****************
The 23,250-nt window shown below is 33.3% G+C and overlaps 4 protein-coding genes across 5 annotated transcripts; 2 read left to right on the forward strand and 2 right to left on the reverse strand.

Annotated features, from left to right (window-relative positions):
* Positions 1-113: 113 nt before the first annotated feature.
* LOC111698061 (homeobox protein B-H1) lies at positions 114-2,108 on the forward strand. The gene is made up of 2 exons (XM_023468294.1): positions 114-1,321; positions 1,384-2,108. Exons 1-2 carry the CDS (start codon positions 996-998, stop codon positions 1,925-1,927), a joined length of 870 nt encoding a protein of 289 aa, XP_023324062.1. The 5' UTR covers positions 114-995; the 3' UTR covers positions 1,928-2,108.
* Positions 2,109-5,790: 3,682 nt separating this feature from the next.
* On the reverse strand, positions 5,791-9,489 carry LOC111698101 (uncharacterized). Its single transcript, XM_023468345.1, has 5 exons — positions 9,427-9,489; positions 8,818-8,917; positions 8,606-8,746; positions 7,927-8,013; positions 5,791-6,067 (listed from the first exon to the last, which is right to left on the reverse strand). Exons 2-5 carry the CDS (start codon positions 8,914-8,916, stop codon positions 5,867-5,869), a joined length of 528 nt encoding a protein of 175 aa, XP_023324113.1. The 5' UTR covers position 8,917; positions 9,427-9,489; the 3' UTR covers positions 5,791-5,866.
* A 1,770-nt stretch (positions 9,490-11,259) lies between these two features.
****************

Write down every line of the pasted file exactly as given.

The 23,250-nt window shown below is 33.3% G+C and overlaps 4 protein-coding genes across 5 annotated transcripts; 2 read left to right on the forward strand and 2 right to left on the reverse strand.

Annotated features, from left to right (window-relative positions):
* Positions 1-113: 113 nt before the first annotated feature.
* LOC111698061 (homeobox protein B-H1) lies at positions 114-2,108 on the forward strand. The gene is made up of 2 exons (XM_023468294.1): positions 114-1,321; positions 1,384-2,108. Exons 1-2 carry the CDS (start codon positions 996-998, stop codon positions 1,925-1,927), a joined length of 870 nt encoding a protein of 289 aa, XP_023324062.1. The 5' UTR covers positions 114-995; the 3' UTR covers positions 1,928-2,108.
* Positions 2,109-5,790: 3,682 nt separating this feature from the next.
* On the reverse strand, positions 5,791-9,489 carry LOC111698101 (uncharacterized). Its single transcript, XM_023468345.1, has 5 exons — positions 9,427-9,489; positions 8,818-8,917; positions 8,606-8,746; positions 7,927-8,013; positions 5,791-6,067 (listed from the first exon to the last, which is right to left on the reverse strand). Exons 2-5 carry the CDS (start codon positions 8,914-8,916, stop codon positions 5,867-5,869), a joined length of 528 nt encoding a protein of 175 aa, XP_023324113.1. The 5' UTR covers position 8,917; positions 9,427-9,489; the 3' UTR covers positions 5,791-5,866.
* A 1,770-nt stretch (positions 9,490-11,259) lies between these two features.